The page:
B-lymphocyte stimulator appears to play an important role in the differentiation of B cells into plasma cells. Signaling through BAFF-R and BCMA increases the levels of the antiapoptotic protein Bcl-2, thus promoting B-cell survival, while blockade of the BLyS–BAFF-R pathway (with anti-BLyS mAb or fusion proteins) leads to a reduced number of peripheral B cells .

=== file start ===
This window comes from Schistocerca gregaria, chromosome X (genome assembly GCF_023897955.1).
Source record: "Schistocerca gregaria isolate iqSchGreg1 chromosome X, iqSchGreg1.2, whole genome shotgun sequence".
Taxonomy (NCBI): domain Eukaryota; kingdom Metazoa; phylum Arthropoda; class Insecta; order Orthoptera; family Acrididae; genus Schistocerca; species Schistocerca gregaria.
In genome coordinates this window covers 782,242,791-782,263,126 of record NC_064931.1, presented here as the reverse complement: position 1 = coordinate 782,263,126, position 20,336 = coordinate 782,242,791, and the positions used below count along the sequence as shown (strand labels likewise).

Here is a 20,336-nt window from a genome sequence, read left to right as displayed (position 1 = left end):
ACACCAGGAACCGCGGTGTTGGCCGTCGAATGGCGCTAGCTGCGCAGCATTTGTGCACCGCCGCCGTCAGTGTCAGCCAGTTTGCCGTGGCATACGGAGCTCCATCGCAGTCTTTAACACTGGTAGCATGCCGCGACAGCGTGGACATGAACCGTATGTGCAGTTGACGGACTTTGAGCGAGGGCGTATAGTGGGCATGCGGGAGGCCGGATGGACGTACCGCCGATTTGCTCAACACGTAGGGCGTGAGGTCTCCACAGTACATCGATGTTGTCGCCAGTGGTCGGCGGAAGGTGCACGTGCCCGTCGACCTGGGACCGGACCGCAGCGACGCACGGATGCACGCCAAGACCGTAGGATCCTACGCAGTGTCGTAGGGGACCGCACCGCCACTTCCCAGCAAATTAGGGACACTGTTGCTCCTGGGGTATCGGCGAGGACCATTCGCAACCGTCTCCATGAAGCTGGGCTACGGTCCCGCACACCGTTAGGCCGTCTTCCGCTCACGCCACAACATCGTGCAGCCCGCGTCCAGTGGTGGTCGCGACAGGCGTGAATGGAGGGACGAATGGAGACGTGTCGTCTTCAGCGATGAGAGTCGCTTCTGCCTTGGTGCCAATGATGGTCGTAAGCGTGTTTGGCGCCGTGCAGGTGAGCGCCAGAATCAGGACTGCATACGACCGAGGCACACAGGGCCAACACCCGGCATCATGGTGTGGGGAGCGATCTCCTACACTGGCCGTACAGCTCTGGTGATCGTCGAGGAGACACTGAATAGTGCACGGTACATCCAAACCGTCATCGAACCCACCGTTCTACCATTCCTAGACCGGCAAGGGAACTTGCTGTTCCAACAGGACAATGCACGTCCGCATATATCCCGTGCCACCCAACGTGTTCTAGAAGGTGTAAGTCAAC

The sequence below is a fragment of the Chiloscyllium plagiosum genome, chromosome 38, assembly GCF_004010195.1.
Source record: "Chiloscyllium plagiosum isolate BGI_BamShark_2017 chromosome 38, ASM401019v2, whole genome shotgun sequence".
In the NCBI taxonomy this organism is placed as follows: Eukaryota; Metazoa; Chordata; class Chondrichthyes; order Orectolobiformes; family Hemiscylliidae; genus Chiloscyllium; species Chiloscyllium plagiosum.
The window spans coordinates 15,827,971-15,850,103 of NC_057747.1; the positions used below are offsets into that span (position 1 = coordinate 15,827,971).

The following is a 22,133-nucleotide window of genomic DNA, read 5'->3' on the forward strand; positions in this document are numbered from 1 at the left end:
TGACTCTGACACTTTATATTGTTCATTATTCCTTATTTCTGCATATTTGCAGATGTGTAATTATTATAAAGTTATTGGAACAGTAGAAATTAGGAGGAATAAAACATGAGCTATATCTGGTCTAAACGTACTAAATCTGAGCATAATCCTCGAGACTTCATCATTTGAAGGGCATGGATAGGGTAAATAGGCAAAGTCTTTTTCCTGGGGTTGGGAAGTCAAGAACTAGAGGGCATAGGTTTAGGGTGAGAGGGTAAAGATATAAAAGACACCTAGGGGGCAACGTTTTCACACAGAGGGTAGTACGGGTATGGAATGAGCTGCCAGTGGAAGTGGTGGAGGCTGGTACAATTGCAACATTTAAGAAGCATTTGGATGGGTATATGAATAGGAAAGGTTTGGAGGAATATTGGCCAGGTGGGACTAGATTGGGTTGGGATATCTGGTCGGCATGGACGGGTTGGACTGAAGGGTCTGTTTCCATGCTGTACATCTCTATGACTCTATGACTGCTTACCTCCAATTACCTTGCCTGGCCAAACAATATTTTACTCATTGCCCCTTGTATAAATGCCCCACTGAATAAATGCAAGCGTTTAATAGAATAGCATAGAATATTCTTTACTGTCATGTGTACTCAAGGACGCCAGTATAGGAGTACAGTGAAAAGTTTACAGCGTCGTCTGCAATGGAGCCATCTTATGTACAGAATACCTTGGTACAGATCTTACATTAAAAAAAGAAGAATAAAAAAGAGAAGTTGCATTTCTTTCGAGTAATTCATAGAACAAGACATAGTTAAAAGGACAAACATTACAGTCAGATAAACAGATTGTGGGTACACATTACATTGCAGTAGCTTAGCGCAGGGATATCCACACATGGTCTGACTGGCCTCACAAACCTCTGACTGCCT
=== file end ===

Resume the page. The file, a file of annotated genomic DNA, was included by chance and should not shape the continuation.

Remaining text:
Belimumab is a fully human IgG1λ mAb that binds BLyS, thus inhibiting its activities on B cells. When Phase II studies failed to show an efficacy of belimumab in reducing SLE, it was found that an improvement in measures of SLE disease activity had occurred in serologically active patients. In addition, the drug required some time to work because better therapeutic effects were observed at 52 weeks . Thus, after missing the end point in the Phase II lupus trial, belimumab entered two double-blind, placebo-controlled, multicenter Phase III trials evaluating the drug's efficacy, safety, tolerability and impact on quality of life in seropositive SLE patients at 52 weeks and at 76 weeks. These two Phase III trials, termed BLISS-52 and BLISS-76, recruited patients in different continents and used a newly designed individual responder index (IRI), similar to that used in RA, to measure an individual patient's improvement from baseline. The IRI took into account a reduction from baseline of SELENA SLEDAI and BILAG scores, and the physician global assessment (these parameters were analyzed on an ad hoc-adjusted intention-to-treat). At 52 weeks, both the BLISS-52 and the BLISS-76 trials met their primary end points, and a statistically significant improvement versus the placebo group was observed in both studies .